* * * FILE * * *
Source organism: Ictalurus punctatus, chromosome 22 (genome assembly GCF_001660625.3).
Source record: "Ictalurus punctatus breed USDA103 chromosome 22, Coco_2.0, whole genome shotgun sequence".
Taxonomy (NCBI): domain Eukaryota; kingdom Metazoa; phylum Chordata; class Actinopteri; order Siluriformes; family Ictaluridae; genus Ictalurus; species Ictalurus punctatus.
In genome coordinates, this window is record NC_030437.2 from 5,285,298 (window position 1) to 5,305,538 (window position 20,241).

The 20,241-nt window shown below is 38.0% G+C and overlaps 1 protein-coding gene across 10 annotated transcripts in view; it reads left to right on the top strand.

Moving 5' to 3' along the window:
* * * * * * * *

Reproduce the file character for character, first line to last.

Source organism: Ictalurus punctatus, chromosome 22 (genome assembly GCF_001660625.3).
Source record: "Ictalurus punctatus breed USDA103 chromosome 22, Coco_2.0, whole genome shotgun sequence".
Taxonomy (NCBI): domain Eukaryota; kingdom Metazoa; phylum Chordata; class Actinopteri; order Siluriformes; family Ictaluridae; genus Ictalurus; species Ictalurus punctatus.
In genome coordinates, this window is record NC_030437.2 from 5,285,298 (window position 1) to 5,305,538 (window position 20,241).

The 20,241-nt window shown below is 38.0% G+C and overlaps 1 protein-coding gene across 10 annotated transcripts in view; it reads left to right on the top strand.

Moving 5' to 3' along the window: